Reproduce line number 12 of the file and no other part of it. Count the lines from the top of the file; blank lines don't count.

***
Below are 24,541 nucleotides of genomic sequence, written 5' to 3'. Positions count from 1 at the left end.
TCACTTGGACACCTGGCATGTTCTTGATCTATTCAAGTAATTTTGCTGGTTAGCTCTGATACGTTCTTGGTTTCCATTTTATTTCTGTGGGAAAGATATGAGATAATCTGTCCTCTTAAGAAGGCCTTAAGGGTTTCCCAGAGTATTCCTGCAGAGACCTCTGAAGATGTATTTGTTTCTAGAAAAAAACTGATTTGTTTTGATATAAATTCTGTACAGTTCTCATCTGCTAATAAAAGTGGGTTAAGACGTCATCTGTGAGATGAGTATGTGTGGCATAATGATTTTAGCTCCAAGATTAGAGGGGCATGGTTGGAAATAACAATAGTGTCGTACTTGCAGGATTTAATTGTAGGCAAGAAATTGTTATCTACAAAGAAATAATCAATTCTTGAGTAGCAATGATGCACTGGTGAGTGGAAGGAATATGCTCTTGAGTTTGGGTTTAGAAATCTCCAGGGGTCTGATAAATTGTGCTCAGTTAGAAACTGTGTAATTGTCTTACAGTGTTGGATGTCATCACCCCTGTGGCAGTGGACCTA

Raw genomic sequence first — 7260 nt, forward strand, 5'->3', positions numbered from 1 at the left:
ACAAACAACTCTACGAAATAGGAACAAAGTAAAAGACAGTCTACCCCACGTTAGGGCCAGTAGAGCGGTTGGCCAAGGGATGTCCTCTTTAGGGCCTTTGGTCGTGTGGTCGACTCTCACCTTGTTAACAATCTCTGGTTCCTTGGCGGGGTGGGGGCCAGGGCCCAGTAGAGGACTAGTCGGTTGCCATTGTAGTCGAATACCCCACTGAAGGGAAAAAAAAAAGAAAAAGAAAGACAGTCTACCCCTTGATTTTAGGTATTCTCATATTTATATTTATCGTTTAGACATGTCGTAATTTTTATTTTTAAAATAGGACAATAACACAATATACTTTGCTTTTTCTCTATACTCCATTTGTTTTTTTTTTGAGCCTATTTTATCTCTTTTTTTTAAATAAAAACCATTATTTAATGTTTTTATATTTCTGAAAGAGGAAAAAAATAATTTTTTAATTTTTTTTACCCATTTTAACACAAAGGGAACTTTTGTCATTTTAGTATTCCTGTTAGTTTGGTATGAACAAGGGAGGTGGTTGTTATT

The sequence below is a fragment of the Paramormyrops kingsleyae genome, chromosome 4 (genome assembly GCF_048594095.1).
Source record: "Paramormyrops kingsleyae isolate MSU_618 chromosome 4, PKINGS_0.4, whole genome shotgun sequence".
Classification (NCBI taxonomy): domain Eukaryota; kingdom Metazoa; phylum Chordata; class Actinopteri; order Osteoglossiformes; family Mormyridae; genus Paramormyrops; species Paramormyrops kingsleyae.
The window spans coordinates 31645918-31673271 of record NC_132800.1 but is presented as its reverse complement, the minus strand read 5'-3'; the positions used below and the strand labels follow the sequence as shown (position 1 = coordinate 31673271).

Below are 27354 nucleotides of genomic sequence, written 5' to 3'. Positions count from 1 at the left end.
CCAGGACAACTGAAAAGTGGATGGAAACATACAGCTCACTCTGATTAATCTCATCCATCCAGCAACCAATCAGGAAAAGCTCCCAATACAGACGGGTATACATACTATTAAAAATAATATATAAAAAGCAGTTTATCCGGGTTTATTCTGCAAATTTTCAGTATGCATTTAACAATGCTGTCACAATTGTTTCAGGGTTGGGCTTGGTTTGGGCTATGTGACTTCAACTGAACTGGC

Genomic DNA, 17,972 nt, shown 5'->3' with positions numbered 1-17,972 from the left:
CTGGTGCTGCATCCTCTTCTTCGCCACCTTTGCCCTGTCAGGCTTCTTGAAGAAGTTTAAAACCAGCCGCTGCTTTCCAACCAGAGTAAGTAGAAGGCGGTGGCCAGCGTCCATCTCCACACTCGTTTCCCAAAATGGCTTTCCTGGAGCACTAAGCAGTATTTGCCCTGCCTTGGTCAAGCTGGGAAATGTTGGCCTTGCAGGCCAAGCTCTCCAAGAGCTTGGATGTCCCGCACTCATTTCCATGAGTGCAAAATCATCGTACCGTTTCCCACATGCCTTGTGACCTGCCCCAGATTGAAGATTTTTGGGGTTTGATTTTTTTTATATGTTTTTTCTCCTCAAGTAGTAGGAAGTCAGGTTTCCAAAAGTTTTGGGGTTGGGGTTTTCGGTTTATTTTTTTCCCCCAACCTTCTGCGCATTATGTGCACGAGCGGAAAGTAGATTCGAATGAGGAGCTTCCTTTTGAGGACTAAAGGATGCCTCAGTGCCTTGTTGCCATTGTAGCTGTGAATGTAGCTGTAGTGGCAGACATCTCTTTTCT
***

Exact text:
CTGGTGCTGCATCCTCTTCTTCGCCACCTTTGCCCTGTCAGGCTTCTTGAAGAAGTTTAAAACCAGCCGCTGCTTTCCAACCAGAGTAAGTAGAAGGCGGTGGCCAGCGTCCATCTCCACACTCGTTTCCCAAAATGGCTTTCCTGGAGCACTAAGCAGTATTTGCCCTGCCTTGGTCAAGCTGGGAAATGTTGGCCTTGCAGGCCAAGCTCTCCAAGAGCTTGGATGTCCCGCACTCATTTCCATGAGTGCAAAATCATCGTACCGTTTCCCACATGCCTTGTGACCTGCCCCAGATTGAAGATTTTTGGGGTTTGATTTTTTTTATATGTTTTTTCTCCTCAAGTAGTAGGAAGTCAGGTTTCCAAAAGTTTTGGGGTTGGGGTTTTCGGTTTATTTTTTTCCCCCAACCTTCTGCGCATTATGTGCACGAGCGGAAAGTAGATTCGAATGAGGAGCTTCCTTTTGAGGACTAAAGGATGCCTCAGTGCCTTGTTGCCATTGTAGCTGTGAATGTAGCTGTAGTGGCAGACATCTCTTTTCT